Republic of the Philippines
G.R. No. L-118 | February 28, 1946
THE PEOPLE OF THE PHILIPPINES, plaintiff-appellee,
ALEX JUREIDINI, defendant-appellant.
Vicente S. del Rosario for appellant.
First Assistant Solicitor General Reyes and Solicitor Palma for appellee.
Alex Jureidini was prosecuted for and convicted of theft in the Municipal Court of Cebu and on appeal to the Court of First Instance was found guilty of the same crime and was sentenced to one month and one day of imprisonment. From this judgment he appealed to this court.
The prosecution tried to establish the following facts:
In the morning of April 16, 1945, Private Ned Games, a guard of the warehouse of the quartermaster depot, APO 716 at pier 2, Cebu City, saw on the carriage of a parked bicycle a bag, Exhibit A, containing the articles Exhibits A-1 to A-7, belonging to the United States Army. Thereupon Private Games reported what he had seen to Sergeant Merle G. Brown, calling his attention particularly to the bag, Exhibit A which contained cigarettes. Private Games was instructed by Sergeant Brown to take the bicycle and its owner to the office as soon as the latter showed up. Moments later the accused appeared, approached the bicycle and, after tying his shoes over the bag Exhibit A which was placed on the carrier of the bicycle, tried to leave the premises. Upon being asked by Private Games whether he was the owner of the bicycle, the appellant answered in the affirmative; whereupon, following the order of his superior, Private Games took the appellant together with the bicycle and the exhibits referred to above to the quartermaster. Here the appellant admitted having placed the goods inside the bag Exhibit A but without any intention of stealing them. Appellant was at that time an employee of the said warehouse of the quartermaster depot of the United States Army in Cebu.
Denying his guilt, the appellant adduced the following evidence: That he was the only son of Isidro Jureidini and one Eulalia, wealthy merchants of Cebu before the outbreak of the war; that he studied in the Sambag Grammar School of the City of Cebu, attended high school in the Silliman Institute and received his college education in the Cebu Junior College; that he had never before been accused of any crime in any court of justice and that he is a young man of good moral character; that at the time he was prosecuted for theft he was living with his mother in such ease and comfort that he did not have to work for a living but that being bored having nothing to do he worked in the aforesaid quartermaster of the United States Army as foreman; that while he was working there so many robberies and thefts had taken place that the authorities of the quartermaster took all precautionary measures to prevent further commissions of such crimes by, among others, posting guards at the entrance and exit of the premises, frisking every employee going out placing a notice in the premises warning that any person caught in the act of stealing goods from the quartermaster would be shot; that in the afternoon of April 14, right after he had begun working in the warehouse, he stumbled on a box, as a result of which he injured his feet, but despite the accident he continued working; that early in the evening of said date he requested the watchman, Venancio Antonio, to speed up the work in the warehouse which appeared to the former to be going on very slowly, but that Venancio refused to cooperate; that he then told Venancio that he was only wasting the money of the Americans, which provoked a quarrel between the two; that in the morning of April 16 the appellant entered the warehouse and waited there for about half an hour to get his rations, but finding that there was nobody to attend him he went back to his bicycle intending to go home, as his office hours had already ended; that on that occasion he noticed that his bicycle had been removed from the place where he had left it and found on its carrier a small box with lettering “PRUNES” and a small tin can without any label; that a guard approached him and told him to go to the office; that upon arriving there he was shown by Sergeant Brown a big bag and was told that it was found on the carrier of his bicycle; that a Corporal Lovensky began typing something which was probably an affidavit to be subscribed against him; that about an hour later Lieutenant James, head of the employees in the quartermaster, arrived and told him that he and several others had committed the crimes of robbery and theft in the premises of the quartermaster; that the bag Exhibit A was placed by Venancio Antonio on the bicycle of the accused after filling it up with some scattered chewing gums, chocolate bars and other things that were found by him in the premises of the quartermaster; that Venancio Antonio, not knowing what had become of the appellant because the former left the quartermaster for not having been paid his salary, discovered when he visited the accused that the latter was being prosecuted for theft due that bag which he had placed on the bicycle of the accused, and so willingly testified before the court on this matter.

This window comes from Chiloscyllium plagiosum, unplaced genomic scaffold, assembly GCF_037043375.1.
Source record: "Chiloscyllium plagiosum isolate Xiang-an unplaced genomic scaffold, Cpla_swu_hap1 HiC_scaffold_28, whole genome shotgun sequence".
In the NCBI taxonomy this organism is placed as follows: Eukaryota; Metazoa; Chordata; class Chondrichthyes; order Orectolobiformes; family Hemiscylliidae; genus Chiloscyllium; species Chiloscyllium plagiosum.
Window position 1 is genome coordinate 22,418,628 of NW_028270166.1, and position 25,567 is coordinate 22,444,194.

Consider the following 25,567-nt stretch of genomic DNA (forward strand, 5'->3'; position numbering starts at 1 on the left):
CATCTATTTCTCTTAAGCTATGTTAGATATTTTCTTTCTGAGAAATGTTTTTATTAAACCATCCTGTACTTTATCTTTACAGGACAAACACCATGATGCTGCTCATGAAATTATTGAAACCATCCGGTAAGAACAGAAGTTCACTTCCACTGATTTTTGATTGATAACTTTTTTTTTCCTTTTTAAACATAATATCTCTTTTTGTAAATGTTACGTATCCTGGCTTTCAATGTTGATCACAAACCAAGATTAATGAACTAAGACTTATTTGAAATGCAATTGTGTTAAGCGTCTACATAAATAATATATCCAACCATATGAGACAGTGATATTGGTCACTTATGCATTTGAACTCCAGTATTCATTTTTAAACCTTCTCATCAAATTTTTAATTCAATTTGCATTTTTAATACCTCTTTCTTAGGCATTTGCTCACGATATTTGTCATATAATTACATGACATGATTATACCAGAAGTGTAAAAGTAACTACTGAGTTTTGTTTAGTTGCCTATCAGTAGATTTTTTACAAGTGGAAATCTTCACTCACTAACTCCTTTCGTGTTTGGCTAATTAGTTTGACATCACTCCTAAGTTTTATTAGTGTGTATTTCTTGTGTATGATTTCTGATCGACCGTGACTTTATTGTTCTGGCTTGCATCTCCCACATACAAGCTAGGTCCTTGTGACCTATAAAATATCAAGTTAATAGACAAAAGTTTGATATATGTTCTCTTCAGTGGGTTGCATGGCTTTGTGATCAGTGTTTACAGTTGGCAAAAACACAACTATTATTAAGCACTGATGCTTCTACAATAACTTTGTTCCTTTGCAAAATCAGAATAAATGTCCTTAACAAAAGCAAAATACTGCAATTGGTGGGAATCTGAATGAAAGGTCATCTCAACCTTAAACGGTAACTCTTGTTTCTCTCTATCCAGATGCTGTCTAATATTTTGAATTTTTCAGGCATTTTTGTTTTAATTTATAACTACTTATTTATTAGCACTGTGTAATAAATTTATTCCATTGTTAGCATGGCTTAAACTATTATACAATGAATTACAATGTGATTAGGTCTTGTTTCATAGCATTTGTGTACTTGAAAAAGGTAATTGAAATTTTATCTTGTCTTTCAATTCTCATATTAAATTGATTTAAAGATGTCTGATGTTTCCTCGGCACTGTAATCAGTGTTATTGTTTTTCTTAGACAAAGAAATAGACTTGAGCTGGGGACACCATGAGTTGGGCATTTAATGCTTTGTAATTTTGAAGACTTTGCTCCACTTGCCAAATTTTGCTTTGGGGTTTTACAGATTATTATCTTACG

Appellant’s brief raises six errors supposedly committed by the trial court which in our opinion may be reduced to the following proposition: Whether or not appellant was proved guilty of the crime charged beyond reasonable doubt.